A Coded Language

bitforms gallery is pleased to announce A Coded Language, Beryl Korot’s second solo exhibition with the gallery. It features paintings on traditional and handwoven canvas, video, and drawings with ink and thread, highlighting the breadth of the artist’s practice across multiple media forms from 1980 to 2017. The works on canvas represent a period of her work in the 1980’s which is virtually unknown and are shown for the first time together in this exhibition.
In 1980, several years after completing her seminal multichannel video and textile installation, Text and Commentary, Korot began to weave her own linen canvases and invented a coded language based on the grid structure of woven cloth. Babel 1 (1980) and Babel 2 (1980) translate the Tower of Babel text from Genesis into this language. The Tower of Babel interested Korot because it is an ancient text about the impact of technology and language on human behavior and cultural change, issues she’d been concerned with as an editor of the video journal, Radical Software (1970-74). Years later, in 2006, she revisited her coded language in an animated video and print work titled Babel: the 7 minute scroll. Here the story is retold in several languages scrolling at different speeds: English, hieroglyphs, and Korot’s own.
In the paintings, Anordnung: Clearly Visible/Strongly Sewn (1985) and A=Girl (1986), Korot uses traditional canvas where the visible structure of the grid is less apparent and a more calligraphic gesture becomes a landscape for the human figure. A young girl from a photograph from the Holocaust appears silhouetted in these paintings. In Anordnung she appears as a patch, amidst both the landscape of Korot’s abstract language and the specific words, “one language one speech,” which refers to the first line of the Tower of Babel. In A=Girl, the silhouette appears as the letter “A” in L-A-N-G-U-A-G-E, spelled out at the top of the painting. These paintings are created from layers of oil paint, washed away in turpentine and embedded in the cloth to create a palimpsest of recorded time.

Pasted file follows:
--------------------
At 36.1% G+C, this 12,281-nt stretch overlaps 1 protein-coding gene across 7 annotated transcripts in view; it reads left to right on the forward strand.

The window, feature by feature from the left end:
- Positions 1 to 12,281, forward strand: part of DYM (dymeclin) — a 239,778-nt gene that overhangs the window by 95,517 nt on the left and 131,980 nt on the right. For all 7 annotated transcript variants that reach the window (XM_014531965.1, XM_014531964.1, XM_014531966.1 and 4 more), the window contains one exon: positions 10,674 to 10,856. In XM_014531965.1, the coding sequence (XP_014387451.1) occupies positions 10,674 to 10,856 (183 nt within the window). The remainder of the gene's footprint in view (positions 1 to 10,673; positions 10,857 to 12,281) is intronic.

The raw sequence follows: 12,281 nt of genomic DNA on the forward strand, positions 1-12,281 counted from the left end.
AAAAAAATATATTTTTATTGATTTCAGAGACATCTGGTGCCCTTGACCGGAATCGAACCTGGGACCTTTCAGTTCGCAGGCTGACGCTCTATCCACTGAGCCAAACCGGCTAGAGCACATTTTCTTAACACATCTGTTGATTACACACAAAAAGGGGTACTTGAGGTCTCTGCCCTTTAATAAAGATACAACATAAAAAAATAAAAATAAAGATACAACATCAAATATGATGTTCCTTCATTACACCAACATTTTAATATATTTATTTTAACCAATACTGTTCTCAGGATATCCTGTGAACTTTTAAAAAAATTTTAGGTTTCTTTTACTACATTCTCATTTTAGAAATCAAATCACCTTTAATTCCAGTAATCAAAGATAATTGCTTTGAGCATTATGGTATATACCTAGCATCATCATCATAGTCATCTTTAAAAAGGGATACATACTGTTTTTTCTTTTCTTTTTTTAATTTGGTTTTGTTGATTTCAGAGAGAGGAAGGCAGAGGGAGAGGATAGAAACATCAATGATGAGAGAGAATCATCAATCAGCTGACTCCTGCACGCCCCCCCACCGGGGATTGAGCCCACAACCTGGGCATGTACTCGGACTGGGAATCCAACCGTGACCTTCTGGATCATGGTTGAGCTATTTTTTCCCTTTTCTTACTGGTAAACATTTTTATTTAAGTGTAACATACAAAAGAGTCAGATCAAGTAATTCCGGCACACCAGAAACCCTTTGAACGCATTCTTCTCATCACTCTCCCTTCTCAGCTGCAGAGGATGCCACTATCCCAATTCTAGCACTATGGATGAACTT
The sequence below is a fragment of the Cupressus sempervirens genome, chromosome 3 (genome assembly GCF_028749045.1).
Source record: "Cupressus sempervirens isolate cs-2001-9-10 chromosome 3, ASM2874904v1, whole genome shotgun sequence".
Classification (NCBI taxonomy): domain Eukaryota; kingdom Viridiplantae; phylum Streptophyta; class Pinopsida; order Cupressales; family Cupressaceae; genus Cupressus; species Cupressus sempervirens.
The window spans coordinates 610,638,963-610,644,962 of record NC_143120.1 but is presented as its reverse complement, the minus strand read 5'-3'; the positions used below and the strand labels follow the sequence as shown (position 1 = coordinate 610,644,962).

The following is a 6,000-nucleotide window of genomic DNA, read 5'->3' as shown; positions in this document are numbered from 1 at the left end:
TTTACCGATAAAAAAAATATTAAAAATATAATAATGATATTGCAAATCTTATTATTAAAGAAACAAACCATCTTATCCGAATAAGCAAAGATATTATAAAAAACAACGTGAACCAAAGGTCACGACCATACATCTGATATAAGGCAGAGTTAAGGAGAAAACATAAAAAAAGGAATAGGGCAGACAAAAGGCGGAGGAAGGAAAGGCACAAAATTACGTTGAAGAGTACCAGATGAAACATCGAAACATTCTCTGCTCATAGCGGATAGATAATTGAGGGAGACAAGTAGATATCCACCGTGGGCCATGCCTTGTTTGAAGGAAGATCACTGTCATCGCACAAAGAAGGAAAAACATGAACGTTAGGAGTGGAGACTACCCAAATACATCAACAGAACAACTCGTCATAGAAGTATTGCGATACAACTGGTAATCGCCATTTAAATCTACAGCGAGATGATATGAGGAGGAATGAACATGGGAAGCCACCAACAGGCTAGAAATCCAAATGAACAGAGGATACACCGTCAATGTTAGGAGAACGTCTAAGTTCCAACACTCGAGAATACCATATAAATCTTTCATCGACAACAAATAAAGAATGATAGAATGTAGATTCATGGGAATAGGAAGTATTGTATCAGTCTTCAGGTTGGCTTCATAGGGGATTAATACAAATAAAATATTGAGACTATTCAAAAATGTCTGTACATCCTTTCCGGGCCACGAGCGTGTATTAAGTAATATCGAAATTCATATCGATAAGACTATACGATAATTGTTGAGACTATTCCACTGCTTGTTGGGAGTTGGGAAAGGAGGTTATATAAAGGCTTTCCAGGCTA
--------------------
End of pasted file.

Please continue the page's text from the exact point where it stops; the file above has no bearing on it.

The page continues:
Etty (2009-2010) is a video inspired by the diaries of Etty Hillesum, a Dutch Jewish writer living in Amsterdam at the time of the Nazi invasion of Holland. To get messages to friends she devises her own code: book=butter, writing=jam, ink=rye bread, shoelaces=fruit. When she is finally transported to Auschwitz, she manages to throw a postcard from the box car with the words “we left the camp singing.” The slow, rhythmic falling of words against a background woven from moving video images, creates a new sense of reading and time. A soliloquy is created from short selections of Etty’s words edited from hundreds of pages of her writings.
Korot’s recent series of digitally embroidered drawings, Curves (2016-2017) refers back to Text and Commentary, which places ancient and contemporary technologies in dialog, tracing the origin of the computer to the loom. This exchange is continued through the exploration of the artist’s hand and that of the machine: here a sewing machine programmed to sew the surface of the paper in pre-designated areas. The texture, color, and shape of the sewn thread contextualizes and converses with the original hand-drawn marks.